4 October 2019

#033 - Refreshing My Portfolio Like It's 2019

I decided to update my personal portfolio two weekends ago. However, I didn't expect the process to consume a week of granularity and tender loving care.

I still wanted the same minimalistic look and feel of my previous portfolio website, which featured a grid of dynamic squares. Each square corresponds to a separate webpage that details more about my work and project. I opted to buy a theme, due to the constraints of my available time and the need to apply for an opportunity that I would like to be considered for.

I stumbled upon a WordPress theme that fits the bill and it offers dozens of customised options. I spent a great deal of time writing a sufficient blurb for each work and project. I also wanted to capture new hi-res images for important projects that I wanted to showcase.

I have cautiously held off uploading my code projects to GitHub, as the opportunity doesn't imply coding as an essential skill - but rather the experience of using web technologies and applications. You would naturally think they both co-exist as a single requirement, but then the pay would dramatically increase in value if it was solely a programming job. Nonetheless, I have offered to share my private GitHub repos should I be considered.

I'm glad I decided to refresh my portfolio out of the blue - and before I seen the advert for the recent opportunity. As a result, I have since revised my two JavaScript projects: the 'Deluxe Quiz' and the 'Boggle Generator'. I realised that I didn't have any nice CSS formatting, especially my prized quiz project - so I coded some CSS to make it look appealing.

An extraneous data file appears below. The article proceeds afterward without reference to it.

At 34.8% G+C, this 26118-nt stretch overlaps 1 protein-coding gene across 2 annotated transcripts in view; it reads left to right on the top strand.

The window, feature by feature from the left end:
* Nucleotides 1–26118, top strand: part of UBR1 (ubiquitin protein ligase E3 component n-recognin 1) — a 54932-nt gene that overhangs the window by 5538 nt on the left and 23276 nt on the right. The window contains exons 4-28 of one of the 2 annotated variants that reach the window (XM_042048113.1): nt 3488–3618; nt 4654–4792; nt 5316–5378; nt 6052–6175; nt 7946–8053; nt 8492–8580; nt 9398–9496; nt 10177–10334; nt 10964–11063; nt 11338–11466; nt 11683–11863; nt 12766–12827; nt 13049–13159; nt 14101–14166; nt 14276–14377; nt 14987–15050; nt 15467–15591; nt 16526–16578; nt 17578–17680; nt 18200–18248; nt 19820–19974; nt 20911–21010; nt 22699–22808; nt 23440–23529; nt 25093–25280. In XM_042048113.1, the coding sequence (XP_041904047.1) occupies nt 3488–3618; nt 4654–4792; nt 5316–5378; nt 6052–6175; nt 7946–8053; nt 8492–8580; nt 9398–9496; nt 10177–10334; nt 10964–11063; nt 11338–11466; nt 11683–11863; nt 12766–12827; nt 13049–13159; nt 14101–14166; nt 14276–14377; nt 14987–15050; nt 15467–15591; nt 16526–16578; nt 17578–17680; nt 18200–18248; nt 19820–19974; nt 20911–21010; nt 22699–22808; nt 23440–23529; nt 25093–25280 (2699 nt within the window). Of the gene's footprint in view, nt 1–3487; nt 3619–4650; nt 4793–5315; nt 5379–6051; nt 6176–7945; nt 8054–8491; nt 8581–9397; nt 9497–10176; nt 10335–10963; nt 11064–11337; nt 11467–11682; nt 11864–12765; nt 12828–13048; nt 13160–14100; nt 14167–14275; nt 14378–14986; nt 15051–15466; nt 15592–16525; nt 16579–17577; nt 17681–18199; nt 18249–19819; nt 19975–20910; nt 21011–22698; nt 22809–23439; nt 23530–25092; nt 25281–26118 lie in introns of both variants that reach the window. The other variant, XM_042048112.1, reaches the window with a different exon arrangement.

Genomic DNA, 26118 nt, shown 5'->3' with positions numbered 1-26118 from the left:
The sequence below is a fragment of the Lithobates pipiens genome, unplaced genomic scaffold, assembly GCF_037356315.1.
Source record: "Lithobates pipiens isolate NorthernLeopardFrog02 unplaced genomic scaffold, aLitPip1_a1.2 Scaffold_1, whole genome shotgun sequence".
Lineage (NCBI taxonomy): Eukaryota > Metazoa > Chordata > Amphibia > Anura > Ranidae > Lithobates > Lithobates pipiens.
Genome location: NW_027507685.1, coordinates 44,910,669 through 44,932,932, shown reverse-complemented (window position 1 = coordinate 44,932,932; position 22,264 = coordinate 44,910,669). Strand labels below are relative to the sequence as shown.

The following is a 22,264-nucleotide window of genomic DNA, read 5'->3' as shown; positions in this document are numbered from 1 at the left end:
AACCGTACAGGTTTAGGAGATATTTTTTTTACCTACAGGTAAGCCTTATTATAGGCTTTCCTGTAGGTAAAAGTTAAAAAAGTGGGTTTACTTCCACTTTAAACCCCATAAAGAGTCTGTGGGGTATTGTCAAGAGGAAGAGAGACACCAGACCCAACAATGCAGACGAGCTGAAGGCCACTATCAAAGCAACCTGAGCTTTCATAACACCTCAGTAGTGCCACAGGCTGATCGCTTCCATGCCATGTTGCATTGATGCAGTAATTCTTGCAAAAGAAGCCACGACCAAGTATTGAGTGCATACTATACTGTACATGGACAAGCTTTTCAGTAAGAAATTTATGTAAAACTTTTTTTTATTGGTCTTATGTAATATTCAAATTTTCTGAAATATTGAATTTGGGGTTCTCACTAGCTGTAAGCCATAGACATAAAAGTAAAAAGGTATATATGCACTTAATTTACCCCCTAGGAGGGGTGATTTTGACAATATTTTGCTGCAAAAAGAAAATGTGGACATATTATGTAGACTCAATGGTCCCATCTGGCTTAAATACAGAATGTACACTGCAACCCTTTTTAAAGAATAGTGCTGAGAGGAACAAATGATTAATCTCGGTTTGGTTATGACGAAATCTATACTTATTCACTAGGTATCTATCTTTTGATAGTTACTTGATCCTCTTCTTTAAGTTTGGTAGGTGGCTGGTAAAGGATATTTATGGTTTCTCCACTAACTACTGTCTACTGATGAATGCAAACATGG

GitHub is an interesting platform since Microsoft bought the platform. For one, it hosts a ludicrous amount of code for popular open source technologies and people's contribution to hundreds of thousands of repos. I have learnt from others that you don't need to upload public repos to be considered for coding jobs. Yes, I'm sure it helps to see that you may have contributed to open source, but even then - I know of folk who don't even have a GitHub account and yet, they are handsomely-paid software developers.

I do appreciate the value of a community-based pool of shared code, but there are also many abandoned repos. I have the impression that companies would rather see a finished product which can be confirmed by a referee - like a mobile app or a website, something that regular people (mainly the HR team) can click through and acknowledge the existence of a given project.

I hope to contribute to IoT projects and electronics (i.e. Raspberry Pi, Arduino, etc). I am convinced those communities will be less hot-headed than the big name players of open source technologies.

Anyhow, I know my portfolio has helped me in the past and it will serve me well in the future.